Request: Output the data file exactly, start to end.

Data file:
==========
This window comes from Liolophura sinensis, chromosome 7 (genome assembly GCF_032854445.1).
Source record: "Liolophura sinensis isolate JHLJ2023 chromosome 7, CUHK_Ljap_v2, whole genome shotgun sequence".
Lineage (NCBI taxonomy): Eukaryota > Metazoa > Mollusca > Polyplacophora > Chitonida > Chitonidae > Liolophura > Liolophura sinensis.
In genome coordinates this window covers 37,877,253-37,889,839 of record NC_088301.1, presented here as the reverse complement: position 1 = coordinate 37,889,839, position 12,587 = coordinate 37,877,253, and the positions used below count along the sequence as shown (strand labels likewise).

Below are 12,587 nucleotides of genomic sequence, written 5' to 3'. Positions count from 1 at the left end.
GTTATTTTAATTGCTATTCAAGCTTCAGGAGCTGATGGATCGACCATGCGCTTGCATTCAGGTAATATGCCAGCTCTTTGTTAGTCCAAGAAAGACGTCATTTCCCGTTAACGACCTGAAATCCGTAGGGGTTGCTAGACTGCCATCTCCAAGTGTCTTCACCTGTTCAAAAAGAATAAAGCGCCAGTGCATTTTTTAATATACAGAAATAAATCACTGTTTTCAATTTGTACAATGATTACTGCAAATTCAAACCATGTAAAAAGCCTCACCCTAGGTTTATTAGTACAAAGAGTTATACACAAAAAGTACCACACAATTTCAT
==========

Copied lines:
This window comes from Liolophura sinensis, chromosome 7 (genome assembly GCF_032854445.1).
Source record: "Liolophura sinensis isolate JHLJ2023 chromosome 7, CUHK_Ljap_v2, whole genome shotgun sequence".
Lineage (NCBI taxonomy): Eukaryota > Metazoa > Mollusca > Polyplacophora > Chitonida > Chitonidae > Liolophura > Liolophura sinensis.
In genome coordinates this window covers 37,877,253-37,889,839 of record NC_088301.1, presented here as the reverse complement: position 1 = coordinate 37,889,839, position 12,587 = coordinate 37,877,253, and the positions used below count along the sequence as shown (strand labels likewise).

Below are 12,587 nucleotides of genomic sequence, written 5' to 3'. Positions count from 1 at the left end.
GTTATTTTAATTGCTATTCAAGCTTCAGGAGCTGATGGATCGACCATGCGCTTGCATTCAGGTAATATGCCAGCTCTTTGTTAGTCCAAGAAAGACGTCATTTCCCGTTAACGACCTGAAATCCGTAGGGGTTGCTAGACTGCCATCTCCAAGTGTCTTCACCTGTTCAAAAAGAATAAAGCGCCAGTGCATTTTTTAATATACAGAAATAAATCACTGTTTTCAATTTGTACAATGATTACTGCAAATTCAAACCATGTAAAAAGCCTCACCCTAGGTTTATTAGTACAAAGAGTTATACACAAAAAGTACCACACAATTTCAT